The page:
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CD Review

Franz Schubert

Complete Works for Violin & Piano
Volume 1

  • Duo Sonata in A Major, D. 574 (Op. 162)
  • Rondo in B minor "Rondo brilliant", D. 895 (Op. 70)
  • Fantasy in C Major, D. 934 (Op. 159)
Tomas Cotik, violin
Tao Lin, piano
Centaur CRC3250 59:04
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Volume 2

  • Sonata for Violin & Piano in D Major, D. 384 (Op. 137 #1)
  • Sonata for Violin & Piano in A minor, D. 385 (Op. 137 #2)
  • Sonata for Violin & Piano in G minor, D. 408 (Op. 137 #3)
Tomas Cotik, violin
Tao Lin, piano
Centaur CRC3412 55:30
Find it at AmazonFind it at Amazon UKFind it at Amazon GermanyFind it at Amazon CanadaFind it at Amazon FranceFind it at Amazon JapanOrder Now from ArkivMusic.comFind it at CD Universe Find it at JPC

These are the first two volumes in this Centaur series that will offer the complete works of Franz Schubert for violin and piano. The team of violinist Tomas Cotik and pianist Tao Lin have received high praise internationally for their Schubert performances, and listening to these discs it's easy to see why: they interpret the music sensitively, with a firm grasp on Schubert's style – or evolving style – and their technical skills are superb. Argentinian-born Tomas Cotik won the 1997 National Broadcast Music Competition in Argentina, and has garnered other important awards and distinctions. He has served as concertmaster of the New World Symphony Orchestra and played in several important chamber ensembles. Chinese-born pianist Tao Lin has performed both as soloist with major orchestras across the globe and chamber musician in such groups as the Berlin and Brahms Piano Quartets. Both Cotik and Lin have made a number of acclaimed recordings, including a recent Naxos disc of works by Ástor Piazzolla.

Cotik plays with a range of color and depth: his attacks are potent and precise, but he can deftly turn elegant or fluent as the mood changes, and his tone in lyrical or softer passages can be creamy but a bit sinewy as well and often with an edge. Lin is generally deferential – wisely so in such repertory – but he knows how and when to be assertive and always plays with an excellent sense for dynamics. Tempos by the two players tend to be centrist, never coming across as extreme or constantly shifting, and both players possess formidable technical skills.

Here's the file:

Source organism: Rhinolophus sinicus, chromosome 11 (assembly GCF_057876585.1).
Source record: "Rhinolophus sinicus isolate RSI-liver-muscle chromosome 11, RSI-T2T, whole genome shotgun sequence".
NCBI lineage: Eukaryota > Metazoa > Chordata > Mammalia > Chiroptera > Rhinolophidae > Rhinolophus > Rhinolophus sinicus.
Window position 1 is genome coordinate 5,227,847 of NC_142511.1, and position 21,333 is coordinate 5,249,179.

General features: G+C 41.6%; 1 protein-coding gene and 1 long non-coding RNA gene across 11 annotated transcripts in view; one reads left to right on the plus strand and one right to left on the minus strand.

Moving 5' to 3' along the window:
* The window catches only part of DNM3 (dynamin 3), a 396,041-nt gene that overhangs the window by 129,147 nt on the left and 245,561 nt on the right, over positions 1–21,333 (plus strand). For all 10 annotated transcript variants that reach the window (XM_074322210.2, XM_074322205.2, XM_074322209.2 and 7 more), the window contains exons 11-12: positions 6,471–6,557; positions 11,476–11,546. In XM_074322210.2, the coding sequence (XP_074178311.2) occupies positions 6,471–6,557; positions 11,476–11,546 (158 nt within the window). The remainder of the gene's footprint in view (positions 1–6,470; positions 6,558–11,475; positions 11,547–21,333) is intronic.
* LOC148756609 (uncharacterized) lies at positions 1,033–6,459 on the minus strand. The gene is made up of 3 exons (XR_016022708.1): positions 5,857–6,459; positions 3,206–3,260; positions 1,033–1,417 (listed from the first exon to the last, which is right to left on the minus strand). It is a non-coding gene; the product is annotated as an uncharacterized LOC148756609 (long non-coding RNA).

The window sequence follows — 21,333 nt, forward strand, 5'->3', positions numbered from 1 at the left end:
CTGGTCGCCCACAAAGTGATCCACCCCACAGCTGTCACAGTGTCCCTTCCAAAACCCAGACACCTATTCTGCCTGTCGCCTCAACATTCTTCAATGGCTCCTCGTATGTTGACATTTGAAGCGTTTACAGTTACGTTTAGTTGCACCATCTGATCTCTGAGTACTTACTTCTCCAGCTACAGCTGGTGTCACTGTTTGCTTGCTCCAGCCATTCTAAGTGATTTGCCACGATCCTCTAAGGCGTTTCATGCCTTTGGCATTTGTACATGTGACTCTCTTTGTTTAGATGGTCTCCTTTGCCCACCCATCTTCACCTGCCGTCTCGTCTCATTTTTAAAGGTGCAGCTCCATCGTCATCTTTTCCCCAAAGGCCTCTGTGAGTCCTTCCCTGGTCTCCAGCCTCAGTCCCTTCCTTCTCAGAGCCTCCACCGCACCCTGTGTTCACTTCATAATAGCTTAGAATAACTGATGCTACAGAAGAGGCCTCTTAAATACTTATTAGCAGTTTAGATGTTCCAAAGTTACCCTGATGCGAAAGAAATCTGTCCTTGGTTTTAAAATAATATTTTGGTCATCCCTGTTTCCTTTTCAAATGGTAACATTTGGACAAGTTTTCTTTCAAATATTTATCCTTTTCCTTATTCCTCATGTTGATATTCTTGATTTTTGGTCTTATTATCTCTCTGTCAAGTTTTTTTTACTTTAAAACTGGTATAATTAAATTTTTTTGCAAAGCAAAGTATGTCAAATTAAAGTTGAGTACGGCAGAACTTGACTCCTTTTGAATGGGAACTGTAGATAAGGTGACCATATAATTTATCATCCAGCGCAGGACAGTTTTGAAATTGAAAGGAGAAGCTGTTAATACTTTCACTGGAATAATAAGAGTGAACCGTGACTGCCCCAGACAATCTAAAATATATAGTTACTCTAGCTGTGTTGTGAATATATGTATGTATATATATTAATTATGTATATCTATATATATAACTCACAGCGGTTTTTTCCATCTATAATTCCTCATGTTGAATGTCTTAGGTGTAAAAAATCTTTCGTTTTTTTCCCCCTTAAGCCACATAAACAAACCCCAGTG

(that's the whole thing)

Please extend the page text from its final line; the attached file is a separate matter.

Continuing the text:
Let me begin with the new disc which contains the three Op. 137 Sonatas, written when Schubert was nineteen years old. They are said to divulge the influence of Mozart and Beethoven, and while that assertion can comfortably be posited, Schubert's voice is still clearly in evidence in virtually every bar of music here. In the D major Sonata (D. 384) Cotik and Lin wisely choose not to seek out profundities that aren't there, but rightly play up the light and youthful nature of the work, the shortest and least ambitious of the three sonatas.

That sense of lightness is dispelled in the A minor (D. 385): the first movement is conflicted and stormy, and the two players capture the more serious character of the music here with a deft sense for drama, a broad range of dynamics and very sensitive phrasing. They are warmly songful in the ensuing Andante and achieve a perfect balance between the violin and piano. The Menuetto is delightful in its playful manner, and Cotik adds a bit of grit to his elegant playing. In the finale the quirky Schubert presents a variety of moods, from the slightly anxious demeanor of the lovely main theme (a typical Schubert theme, despite whatever influences one might discern in this work) to the lighter alternate theme and onto the stormy music that follows. Cotik and Lin convincingly harness the contrasting moods, seamlessly shifting from unsettled elegance to playfulness and then to a fiery and weightier style. An excellent performance!